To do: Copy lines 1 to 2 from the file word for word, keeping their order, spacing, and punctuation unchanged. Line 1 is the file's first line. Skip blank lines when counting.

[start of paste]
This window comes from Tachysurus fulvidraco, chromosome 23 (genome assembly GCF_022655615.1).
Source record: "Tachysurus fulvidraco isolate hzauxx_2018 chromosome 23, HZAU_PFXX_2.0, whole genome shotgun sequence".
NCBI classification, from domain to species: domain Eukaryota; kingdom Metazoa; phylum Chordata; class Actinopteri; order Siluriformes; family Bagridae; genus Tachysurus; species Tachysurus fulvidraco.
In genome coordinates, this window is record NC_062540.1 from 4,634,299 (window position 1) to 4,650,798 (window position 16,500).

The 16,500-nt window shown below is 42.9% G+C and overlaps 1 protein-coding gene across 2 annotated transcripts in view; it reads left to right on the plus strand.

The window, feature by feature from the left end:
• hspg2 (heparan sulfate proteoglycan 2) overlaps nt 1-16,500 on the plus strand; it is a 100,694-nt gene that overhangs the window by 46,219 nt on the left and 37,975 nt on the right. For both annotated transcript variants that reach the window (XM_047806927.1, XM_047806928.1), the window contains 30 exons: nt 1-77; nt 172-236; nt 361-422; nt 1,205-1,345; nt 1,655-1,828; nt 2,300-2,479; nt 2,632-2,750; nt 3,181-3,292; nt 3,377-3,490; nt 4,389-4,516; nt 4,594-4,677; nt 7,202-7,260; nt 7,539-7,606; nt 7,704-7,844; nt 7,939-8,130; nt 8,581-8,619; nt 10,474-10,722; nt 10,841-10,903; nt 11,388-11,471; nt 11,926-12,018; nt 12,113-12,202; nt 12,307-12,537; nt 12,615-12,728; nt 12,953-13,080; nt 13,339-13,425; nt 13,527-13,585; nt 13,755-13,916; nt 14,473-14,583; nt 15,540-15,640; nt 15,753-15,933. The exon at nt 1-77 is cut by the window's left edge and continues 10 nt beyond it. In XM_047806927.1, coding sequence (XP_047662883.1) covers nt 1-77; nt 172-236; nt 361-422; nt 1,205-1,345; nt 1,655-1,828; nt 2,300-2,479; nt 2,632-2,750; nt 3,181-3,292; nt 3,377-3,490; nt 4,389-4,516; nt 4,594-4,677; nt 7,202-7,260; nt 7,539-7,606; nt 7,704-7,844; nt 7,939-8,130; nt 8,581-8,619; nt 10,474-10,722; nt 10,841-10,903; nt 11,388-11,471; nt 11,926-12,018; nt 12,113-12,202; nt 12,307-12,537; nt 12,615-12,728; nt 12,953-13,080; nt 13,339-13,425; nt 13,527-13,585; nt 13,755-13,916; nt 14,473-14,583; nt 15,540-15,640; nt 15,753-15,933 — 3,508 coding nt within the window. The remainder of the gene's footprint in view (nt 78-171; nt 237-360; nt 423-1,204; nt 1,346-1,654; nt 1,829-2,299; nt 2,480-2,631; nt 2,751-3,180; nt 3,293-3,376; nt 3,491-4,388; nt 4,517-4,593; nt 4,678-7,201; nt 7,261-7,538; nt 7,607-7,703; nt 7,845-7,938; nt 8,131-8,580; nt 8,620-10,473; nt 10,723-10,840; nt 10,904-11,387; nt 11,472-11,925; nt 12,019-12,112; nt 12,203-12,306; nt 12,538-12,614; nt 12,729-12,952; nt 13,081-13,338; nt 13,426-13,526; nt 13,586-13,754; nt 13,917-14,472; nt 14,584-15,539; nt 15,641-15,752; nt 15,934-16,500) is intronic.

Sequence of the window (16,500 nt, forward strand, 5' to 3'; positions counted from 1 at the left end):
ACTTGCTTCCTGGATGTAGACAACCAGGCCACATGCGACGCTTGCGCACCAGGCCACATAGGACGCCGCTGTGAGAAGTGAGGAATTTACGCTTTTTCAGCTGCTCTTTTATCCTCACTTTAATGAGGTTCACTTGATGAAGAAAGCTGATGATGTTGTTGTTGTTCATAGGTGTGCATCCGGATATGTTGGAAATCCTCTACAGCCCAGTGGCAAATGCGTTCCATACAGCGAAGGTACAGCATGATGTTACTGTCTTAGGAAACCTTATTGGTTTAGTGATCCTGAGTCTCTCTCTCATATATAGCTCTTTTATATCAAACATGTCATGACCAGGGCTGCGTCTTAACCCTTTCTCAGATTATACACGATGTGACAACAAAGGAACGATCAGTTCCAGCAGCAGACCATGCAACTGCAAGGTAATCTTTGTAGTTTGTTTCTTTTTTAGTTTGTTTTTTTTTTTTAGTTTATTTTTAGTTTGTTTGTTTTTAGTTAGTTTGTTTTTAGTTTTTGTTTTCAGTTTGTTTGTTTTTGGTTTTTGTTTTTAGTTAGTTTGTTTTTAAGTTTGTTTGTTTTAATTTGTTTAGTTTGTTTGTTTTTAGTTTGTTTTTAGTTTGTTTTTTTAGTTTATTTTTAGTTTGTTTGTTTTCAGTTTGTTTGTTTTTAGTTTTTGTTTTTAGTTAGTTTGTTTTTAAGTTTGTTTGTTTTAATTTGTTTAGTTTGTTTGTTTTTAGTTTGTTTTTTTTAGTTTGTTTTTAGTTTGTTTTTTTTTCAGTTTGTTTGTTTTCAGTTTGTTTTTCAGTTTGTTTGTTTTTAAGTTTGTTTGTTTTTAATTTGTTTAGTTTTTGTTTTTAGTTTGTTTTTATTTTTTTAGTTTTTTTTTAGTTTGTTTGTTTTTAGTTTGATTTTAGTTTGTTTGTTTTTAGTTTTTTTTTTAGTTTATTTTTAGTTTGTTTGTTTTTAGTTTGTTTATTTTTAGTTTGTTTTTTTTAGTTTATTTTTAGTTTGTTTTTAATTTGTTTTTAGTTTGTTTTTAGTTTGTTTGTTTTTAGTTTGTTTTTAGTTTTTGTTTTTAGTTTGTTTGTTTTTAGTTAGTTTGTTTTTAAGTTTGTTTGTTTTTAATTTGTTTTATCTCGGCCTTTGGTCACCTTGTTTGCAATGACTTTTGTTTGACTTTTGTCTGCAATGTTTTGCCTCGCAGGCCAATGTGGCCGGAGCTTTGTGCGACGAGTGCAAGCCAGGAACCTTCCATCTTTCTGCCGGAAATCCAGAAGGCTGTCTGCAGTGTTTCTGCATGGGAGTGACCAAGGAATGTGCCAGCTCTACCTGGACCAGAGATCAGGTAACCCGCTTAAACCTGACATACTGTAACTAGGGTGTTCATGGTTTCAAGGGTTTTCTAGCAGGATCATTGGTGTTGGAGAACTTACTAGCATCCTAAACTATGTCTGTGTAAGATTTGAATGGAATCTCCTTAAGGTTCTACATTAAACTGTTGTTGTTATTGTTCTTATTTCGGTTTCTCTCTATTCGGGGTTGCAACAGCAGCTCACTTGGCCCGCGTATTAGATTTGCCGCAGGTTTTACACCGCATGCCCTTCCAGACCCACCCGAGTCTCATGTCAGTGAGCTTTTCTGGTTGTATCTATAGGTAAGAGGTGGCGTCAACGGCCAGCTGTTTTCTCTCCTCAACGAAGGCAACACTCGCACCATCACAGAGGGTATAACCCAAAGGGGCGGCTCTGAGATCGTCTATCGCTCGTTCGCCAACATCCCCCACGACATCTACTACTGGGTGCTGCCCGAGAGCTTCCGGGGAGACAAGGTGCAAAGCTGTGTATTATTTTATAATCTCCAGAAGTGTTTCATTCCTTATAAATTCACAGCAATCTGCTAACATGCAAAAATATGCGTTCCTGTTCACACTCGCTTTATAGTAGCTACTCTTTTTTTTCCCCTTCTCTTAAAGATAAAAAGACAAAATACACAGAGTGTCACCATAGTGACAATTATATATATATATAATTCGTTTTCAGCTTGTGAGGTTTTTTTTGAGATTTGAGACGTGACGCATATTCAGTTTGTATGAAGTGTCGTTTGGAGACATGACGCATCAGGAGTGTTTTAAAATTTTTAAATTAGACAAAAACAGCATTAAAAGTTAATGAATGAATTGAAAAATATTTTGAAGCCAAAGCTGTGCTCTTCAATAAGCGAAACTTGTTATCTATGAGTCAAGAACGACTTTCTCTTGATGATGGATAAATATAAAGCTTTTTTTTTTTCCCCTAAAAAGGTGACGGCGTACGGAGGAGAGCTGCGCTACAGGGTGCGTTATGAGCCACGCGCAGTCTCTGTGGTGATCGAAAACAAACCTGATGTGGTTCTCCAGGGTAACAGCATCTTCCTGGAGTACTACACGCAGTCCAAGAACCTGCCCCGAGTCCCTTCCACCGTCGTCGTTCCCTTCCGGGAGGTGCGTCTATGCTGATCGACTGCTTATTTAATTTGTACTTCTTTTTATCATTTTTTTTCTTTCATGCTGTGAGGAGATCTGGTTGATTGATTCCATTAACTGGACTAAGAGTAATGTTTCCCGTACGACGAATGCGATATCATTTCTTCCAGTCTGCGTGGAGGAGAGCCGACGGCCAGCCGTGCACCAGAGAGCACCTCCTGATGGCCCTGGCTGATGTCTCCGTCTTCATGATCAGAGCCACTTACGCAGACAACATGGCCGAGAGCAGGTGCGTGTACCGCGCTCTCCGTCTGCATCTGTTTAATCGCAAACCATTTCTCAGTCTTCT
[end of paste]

This window comes from Tachysurus fulvidraco, chromosome 23 (genome assembly GCF_022655615.1).
Source record: "Tachysurus fulvidraco isolate hzauxx_2018 chromosome 23, HZAU_PFXX_2.0, whole genome shotgun sequence".